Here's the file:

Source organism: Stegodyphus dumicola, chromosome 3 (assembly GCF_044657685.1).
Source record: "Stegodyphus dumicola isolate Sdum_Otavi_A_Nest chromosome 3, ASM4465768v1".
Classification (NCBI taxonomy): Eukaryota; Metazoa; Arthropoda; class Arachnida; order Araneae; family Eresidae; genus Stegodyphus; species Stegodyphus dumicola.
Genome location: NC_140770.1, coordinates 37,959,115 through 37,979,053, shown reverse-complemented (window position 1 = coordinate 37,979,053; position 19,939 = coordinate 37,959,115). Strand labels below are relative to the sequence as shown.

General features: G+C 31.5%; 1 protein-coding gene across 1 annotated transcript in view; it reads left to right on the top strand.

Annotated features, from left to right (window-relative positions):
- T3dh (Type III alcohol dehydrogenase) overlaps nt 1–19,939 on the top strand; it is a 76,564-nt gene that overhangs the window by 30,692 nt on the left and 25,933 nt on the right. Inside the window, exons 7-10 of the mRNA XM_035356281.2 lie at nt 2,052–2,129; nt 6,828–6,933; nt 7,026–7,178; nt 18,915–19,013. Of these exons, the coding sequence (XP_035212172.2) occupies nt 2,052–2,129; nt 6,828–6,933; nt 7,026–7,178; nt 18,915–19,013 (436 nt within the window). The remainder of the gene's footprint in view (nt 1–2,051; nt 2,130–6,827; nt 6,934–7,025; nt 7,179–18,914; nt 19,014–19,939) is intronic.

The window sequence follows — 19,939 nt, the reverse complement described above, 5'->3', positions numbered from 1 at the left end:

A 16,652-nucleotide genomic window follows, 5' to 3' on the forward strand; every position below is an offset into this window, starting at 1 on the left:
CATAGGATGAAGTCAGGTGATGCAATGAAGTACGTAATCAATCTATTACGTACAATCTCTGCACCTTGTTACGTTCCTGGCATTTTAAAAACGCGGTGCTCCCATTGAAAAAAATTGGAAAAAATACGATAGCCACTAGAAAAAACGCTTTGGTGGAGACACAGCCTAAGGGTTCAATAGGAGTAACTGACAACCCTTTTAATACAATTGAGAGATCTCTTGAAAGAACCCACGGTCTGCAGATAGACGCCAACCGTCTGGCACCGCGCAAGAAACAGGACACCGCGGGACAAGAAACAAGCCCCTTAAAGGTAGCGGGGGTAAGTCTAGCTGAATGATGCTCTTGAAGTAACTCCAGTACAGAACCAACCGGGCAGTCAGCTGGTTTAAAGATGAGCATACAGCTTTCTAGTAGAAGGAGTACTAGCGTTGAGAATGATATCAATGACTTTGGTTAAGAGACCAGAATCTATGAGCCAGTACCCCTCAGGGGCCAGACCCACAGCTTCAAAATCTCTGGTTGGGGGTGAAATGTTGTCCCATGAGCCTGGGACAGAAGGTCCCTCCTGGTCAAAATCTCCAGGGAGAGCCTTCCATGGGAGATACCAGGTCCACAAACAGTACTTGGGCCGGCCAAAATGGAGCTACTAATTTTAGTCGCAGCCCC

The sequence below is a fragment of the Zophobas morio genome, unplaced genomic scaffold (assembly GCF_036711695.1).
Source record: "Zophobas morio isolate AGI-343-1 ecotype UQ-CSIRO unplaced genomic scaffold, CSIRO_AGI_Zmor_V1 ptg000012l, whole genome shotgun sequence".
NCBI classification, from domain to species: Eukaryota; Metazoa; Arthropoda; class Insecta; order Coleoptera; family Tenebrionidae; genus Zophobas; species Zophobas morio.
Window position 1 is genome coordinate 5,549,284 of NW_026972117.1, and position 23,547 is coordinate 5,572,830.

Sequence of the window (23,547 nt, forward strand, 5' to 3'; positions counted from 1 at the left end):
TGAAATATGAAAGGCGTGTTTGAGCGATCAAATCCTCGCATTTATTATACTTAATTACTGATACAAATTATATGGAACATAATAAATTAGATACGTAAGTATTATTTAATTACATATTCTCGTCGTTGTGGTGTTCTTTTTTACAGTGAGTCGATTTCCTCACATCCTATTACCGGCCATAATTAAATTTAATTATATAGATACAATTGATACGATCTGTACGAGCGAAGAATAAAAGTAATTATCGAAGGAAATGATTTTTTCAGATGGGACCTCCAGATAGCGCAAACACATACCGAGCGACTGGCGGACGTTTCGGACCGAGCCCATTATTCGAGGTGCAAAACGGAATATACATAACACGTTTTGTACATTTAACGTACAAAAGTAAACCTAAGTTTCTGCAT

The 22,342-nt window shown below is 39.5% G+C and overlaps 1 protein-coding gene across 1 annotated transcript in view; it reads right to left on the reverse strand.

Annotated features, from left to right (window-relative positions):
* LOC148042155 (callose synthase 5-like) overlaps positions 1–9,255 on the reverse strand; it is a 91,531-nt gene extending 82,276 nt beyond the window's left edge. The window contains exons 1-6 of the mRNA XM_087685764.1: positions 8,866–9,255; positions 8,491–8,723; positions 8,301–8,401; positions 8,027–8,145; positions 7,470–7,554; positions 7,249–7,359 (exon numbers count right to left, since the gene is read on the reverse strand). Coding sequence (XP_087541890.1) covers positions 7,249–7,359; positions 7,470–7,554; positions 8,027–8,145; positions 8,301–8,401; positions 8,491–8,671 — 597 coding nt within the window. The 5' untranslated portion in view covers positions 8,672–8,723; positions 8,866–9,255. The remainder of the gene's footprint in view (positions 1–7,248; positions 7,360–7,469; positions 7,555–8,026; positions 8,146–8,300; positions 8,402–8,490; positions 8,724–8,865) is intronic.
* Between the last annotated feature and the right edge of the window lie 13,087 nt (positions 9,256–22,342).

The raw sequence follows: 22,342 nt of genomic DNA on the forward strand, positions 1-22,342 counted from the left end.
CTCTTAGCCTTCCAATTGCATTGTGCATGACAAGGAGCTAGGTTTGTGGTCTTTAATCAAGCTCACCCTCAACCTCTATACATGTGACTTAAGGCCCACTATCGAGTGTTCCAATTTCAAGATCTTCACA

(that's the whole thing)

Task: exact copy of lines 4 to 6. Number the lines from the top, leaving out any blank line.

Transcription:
Genome location: NC_140770.1, coordinates 37,959,115 through 37,979,053, shown reverse-complemented (window position 1 = coordinate 37,979,053; position 19,939 = coordinate 37,959,115). Strand labels below are relative to the sequence as shown.

General features: G+C 31.5%; 1 protein-coding gene across 1 annotated transcript in view; it reads left to right on the top strand.

Annotated features, from left to right (window-relative positions):